The World According to Garp – John Irving
“In the world according to Garp, we are all terminal cases.”
This book defies genre, defies synopsis, defies anything I can explain. It’s beautiful and ugly, it’s dark and yet comical, and is full of such description that it inspired me to write my first adult novel almost straight after reading it almost ten years ago. I’m so excited that it’s now long enough for me to go and discover it all over again. And so should you.
Life of Pi – Yann Martel
This book for me is about stories. In the deepest sense of the word. By the end the reader is asked to decide for themselves what the ‘true’ story is. Absolute genius.
In the Cut – Susanna Moore
Protagonist Frannie teaches her writing students language in all its rich nuance and unspoken meaning. She is fascinated also by street slang – such a phrase forms the title. When a brutal murder shocks the neighborhood, she begins a sexual relationship with the lead detective, one that tests the limits of her safety and desires, and begins a terrifying descent into the dark places deep within her. This book is explicitly sexual but also beautifully written. I like my fictional sex shocking, dark and unafraid, and this book is all those things.
Lamb – Bonnie Nadzem
Books that are difficult to read (because of the subject matter) while being also a joy to read (because of their gorgeous prose) are my favourites. And this was one of those. The main character repulsed me, yet his story drew me in. I pitied the little girl so much, wanted to rescue her all along. I read it in days, and I’ve been thinking about it ever since. Haunted I am by it.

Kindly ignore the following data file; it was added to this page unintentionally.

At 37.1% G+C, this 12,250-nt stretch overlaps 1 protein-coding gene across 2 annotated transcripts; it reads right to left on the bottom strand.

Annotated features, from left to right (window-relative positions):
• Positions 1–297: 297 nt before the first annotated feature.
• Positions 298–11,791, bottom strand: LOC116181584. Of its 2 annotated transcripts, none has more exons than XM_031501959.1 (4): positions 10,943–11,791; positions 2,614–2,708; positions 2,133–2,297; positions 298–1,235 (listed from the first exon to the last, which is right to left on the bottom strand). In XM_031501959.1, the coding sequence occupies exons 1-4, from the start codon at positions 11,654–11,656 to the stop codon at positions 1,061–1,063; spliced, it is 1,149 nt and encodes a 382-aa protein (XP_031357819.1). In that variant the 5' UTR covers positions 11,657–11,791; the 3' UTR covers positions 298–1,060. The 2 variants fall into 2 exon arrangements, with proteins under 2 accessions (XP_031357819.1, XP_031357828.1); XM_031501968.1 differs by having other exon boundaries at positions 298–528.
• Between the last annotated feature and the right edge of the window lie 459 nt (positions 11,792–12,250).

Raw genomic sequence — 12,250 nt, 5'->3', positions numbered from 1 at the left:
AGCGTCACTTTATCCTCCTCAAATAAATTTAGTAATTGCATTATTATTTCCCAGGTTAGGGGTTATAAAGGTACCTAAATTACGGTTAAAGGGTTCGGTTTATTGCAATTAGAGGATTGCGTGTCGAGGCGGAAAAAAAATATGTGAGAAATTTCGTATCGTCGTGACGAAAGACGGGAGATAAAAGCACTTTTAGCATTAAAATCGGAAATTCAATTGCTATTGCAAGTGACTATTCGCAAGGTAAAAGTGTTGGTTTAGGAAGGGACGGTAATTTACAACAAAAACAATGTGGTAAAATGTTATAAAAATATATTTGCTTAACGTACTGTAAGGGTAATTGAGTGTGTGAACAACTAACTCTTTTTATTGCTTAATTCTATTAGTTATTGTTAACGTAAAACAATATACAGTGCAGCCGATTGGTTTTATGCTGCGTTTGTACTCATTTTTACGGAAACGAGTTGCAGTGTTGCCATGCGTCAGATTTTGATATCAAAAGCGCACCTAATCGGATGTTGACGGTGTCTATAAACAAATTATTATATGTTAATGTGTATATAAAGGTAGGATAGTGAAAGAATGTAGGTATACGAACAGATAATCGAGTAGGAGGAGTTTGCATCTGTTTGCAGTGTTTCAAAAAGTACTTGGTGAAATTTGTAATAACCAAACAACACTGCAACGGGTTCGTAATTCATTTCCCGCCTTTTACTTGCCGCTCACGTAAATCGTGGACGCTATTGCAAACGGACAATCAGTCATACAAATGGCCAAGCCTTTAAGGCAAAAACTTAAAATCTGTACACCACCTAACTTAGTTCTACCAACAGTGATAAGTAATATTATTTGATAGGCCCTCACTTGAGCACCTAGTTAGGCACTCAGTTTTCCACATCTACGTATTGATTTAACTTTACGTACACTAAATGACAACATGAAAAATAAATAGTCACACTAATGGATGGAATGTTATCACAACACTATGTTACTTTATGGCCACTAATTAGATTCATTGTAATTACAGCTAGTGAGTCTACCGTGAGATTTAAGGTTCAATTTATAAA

The Book Thief – Markus Zusak
This is one of the only books where I’ve quite literally been transported. During one scene, I looked up, my face stained with tears, and forgot not only where I was, but who I was. It took me a moment or two to look around and think, I’m me, I live here, this is my real world. Absolutely an all-time favourite, with the genius idea of having Death as the main narrator.
My Sister Marilyn – Berniece Baker Miracle
As a lifelong lover of Marilyn, and the owner of at least forty books about her, this is my favourite because it’s written by her only sister. It’s a beautiful, intimate and tender portray of the girl who became the biggest Hollywood icon in history. I wrote to Marilyn’s sister and she signed a gorgeous bookplate for me to put inside the cover. So the book is all the more precious for that.
Birdsong – Sebastian Faulks
Just exquisite. Took me four attempts to read it initially and then I couldn’t put it down. Most of it was read through tears. One of the all-time great novels about war.
Tampa – Alissa Nutting
This one is really not for the faint-hearted. Shocking, dark and sordid, with graphic sex scenes between a female teacher and her 14-year-old student, I was compelled because of the divine writing, and my loathing of the main character.
Jane Eyre – Charlotte Bronte
I don’t think any other book was quite so ahead of its time as this one. Jane is another heroine of mine, one who could not be more different to Scarlett O’Hara but one who is just as compelling.
If you were granted 3 superpowers what would they be, and why?
Ooooh, invisibility, and then I wouldn’t have got half my restraining orders, or been in prison for six months. In a serious world, I’d love the power of a healing touch. Then I could cure my daughter. (Actually, I think quite a few pairs of buttocks might actually say that I already have a healing touch.) I’d also love to be able to turn water into wine. Or gin. I’m easy.
Finally, have you got any New Year’s resolutions and what are they?
I make wishes all year around. I have a silver wish box. I put little notes in it scrawled with things I hope for. But I’ll probably write an extra special one at new year. And this one is big as Hull is the City of Culture in 2017. I’m dead excited. Come up here and see us. We will have loads going on. I might even do the splits. Naked. That’s my resolution. To recover from naked splits….